3 Ways to Use the @Lazy Annotation in Spring

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Does your Spring application take too long to start? Maybe this annotation could help you.

This annotation indicates to Spring that a bean needs to be lazily initiated.

Spring will not create this bean at the start of the application. Instead, it will create it only when the bean is requested for the first time.

This allows Spring start-up to be faster. However, the first interaction with the bean can be slow because of the time required to create and inject the bean at runtime.

You can use this annotation directly in the bean class (beans annotated with @Component and other stereotypes). Also, it can be used in methods annotated with @bean.

It’s possible to annotate a @Configuration class, making all the beans from that class become lazily initiated.

Let’s see some examples of how to use it.

1. Using @lazy Directly in the Class

@Service
@Lazy
public class EmailService {

public EmailService() {
System.out.println(“EmailService bean is created!”);
}

public void sendEmail(String message) {
System.out.println(“Sending email with message: “ + message);
}
}

2. Using @lazy in a Bean Method

@Configuration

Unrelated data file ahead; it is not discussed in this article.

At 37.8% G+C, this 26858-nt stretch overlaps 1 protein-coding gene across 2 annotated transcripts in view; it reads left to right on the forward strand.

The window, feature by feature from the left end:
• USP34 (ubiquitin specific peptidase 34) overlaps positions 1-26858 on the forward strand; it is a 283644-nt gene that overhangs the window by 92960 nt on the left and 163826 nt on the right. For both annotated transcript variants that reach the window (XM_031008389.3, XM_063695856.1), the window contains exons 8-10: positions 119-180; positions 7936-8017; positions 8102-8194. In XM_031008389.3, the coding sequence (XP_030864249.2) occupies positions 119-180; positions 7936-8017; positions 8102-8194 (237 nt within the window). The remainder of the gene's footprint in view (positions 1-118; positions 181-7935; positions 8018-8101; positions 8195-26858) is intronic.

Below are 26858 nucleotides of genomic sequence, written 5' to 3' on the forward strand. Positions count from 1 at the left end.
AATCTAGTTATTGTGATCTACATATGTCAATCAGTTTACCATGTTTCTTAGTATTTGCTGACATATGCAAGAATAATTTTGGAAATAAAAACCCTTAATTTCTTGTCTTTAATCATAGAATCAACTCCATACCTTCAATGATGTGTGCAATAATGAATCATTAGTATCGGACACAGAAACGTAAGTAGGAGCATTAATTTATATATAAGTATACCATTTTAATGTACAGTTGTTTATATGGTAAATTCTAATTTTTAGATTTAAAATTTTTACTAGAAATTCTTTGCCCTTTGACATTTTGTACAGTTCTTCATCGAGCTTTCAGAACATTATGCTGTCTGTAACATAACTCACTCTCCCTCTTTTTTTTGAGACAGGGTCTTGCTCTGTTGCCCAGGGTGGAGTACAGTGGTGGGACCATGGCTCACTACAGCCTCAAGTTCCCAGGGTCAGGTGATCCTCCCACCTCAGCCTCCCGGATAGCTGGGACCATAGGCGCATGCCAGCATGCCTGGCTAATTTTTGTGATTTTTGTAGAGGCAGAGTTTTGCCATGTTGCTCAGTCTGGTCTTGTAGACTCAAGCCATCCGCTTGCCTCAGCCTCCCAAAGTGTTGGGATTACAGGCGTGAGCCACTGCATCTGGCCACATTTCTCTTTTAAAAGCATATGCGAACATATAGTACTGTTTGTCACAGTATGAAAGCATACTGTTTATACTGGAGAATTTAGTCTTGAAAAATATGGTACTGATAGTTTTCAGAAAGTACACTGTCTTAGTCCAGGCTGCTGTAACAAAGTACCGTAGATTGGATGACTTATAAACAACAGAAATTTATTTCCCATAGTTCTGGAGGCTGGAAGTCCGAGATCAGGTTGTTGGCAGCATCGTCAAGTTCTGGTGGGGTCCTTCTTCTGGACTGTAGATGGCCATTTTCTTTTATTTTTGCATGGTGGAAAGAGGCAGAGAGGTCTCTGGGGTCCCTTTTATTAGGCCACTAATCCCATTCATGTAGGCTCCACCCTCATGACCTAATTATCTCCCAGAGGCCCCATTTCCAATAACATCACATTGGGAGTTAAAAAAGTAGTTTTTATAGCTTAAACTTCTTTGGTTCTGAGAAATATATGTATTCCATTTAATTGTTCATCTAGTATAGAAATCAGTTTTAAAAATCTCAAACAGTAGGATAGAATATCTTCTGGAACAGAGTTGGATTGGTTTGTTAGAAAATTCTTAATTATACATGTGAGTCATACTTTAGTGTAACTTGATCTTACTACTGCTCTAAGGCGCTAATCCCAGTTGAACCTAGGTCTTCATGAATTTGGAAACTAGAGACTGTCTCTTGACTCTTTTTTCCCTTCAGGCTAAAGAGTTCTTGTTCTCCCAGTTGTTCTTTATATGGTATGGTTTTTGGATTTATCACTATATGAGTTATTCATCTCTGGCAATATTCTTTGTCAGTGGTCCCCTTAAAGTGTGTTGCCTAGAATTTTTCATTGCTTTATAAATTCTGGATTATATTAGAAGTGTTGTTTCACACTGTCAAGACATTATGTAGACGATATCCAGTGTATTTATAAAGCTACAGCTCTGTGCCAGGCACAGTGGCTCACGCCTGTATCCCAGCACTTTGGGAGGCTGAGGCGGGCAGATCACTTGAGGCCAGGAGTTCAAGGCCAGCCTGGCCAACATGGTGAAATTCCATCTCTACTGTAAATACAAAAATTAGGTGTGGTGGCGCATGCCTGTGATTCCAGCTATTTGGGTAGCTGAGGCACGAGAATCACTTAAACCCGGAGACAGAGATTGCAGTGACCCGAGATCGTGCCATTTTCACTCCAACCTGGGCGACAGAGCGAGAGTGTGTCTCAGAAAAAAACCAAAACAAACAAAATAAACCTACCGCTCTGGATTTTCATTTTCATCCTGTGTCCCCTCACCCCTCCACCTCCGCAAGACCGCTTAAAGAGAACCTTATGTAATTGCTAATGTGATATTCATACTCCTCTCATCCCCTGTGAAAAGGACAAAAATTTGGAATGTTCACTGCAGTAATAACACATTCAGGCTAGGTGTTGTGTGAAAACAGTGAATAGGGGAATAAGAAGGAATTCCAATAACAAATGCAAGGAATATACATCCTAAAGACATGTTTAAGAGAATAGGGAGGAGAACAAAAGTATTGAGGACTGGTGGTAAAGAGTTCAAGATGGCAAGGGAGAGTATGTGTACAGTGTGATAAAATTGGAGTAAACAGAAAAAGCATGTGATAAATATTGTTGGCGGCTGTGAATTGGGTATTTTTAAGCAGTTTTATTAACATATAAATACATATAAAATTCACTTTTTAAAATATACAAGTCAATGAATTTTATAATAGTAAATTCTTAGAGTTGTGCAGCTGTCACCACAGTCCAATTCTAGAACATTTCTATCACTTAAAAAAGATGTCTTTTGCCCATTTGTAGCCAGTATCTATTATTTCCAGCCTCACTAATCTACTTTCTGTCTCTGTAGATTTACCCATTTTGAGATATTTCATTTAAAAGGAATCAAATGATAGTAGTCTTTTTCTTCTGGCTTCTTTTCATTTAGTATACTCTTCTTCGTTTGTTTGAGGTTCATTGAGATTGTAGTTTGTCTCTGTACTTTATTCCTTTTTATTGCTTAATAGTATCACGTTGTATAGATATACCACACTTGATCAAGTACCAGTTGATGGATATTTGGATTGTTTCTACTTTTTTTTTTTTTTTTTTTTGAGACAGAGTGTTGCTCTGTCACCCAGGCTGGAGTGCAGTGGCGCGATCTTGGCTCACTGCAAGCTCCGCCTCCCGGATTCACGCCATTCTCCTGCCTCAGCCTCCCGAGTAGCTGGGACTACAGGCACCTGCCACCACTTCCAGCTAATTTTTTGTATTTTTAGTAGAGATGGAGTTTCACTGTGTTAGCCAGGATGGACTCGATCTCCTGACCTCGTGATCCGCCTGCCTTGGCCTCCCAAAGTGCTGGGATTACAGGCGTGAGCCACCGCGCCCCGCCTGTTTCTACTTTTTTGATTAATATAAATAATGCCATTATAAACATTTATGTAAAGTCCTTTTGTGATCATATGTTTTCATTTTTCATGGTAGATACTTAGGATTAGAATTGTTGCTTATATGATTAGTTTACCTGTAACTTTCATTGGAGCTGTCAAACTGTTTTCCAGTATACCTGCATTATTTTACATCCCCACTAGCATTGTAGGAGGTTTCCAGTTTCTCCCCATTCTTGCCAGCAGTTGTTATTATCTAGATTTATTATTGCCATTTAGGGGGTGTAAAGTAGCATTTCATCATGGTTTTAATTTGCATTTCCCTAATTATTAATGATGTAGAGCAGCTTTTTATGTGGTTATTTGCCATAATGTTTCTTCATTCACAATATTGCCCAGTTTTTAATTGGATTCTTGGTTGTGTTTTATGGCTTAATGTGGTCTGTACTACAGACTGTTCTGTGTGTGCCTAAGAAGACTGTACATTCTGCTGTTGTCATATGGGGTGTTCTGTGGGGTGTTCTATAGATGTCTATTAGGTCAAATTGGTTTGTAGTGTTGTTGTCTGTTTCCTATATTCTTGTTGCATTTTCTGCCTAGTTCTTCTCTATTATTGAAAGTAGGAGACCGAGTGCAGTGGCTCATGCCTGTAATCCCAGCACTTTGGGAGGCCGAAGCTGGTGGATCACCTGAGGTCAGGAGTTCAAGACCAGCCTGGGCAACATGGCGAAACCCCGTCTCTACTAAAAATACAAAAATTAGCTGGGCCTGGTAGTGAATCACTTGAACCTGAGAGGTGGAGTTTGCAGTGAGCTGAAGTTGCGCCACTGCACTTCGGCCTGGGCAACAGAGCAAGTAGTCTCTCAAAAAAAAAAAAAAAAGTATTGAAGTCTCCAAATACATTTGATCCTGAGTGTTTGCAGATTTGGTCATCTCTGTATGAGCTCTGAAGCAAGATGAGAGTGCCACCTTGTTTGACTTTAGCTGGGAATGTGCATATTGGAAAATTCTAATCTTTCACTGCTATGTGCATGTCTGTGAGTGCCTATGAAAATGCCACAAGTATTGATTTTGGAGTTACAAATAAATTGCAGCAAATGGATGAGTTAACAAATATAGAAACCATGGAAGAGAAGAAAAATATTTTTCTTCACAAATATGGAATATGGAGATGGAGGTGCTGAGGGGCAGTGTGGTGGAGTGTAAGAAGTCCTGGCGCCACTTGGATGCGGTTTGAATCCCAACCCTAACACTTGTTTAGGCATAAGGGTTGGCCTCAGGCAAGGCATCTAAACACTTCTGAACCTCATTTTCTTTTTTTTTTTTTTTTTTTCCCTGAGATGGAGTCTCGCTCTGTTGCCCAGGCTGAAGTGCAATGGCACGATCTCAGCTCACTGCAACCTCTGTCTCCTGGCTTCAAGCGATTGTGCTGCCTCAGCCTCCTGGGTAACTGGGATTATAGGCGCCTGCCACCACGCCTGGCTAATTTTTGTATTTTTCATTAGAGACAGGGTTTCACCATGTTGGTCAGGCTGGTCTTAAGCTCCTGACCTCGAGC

public class AppConfig {

@Bean
@Lazy
public EmailService emailService() {
System.out.println(“EmailService bean is being created!”);
return new EmailService();
}
}

3. Using @lazy with a @Configuration Class

@Lazy
@Configuration
public class AppConfig {

@Bean
public EmailService emailService() {
System.out.println(“EmailService bean is being created!”);
return new EmailService();
}
}

Use Case Scenarios for @lazy Annotation

This annotation can be useful when you are working with some beans that are resource-intensive to create.

You could use this annotation, so they don’t affect the startup of your application, making the application become available fast by not loading this bean at the start-up.

Remember this decision is a trade-off, your application may start faster, but it will slow down the resource that uses this resource-intensive bean, in the first usage. Spring will setup the bean that was not created at the application start-up.

Another scenario is to use this annotation in beans that are rarely used.

Let’s say your application has an EmailService that needs to send emails once a week.

You won’t need this right away, so it’s fine to set this bean with lazy initialization.

Conclusion

Now you understand how to use @lazy in your project. Can you find places on your application that you can apply it? Share your thoughts and let me know in the comments!

If you like this topic, make sure to follow me. In the following days, I’ll be explaining more about Spring annotations! Stay tuned!

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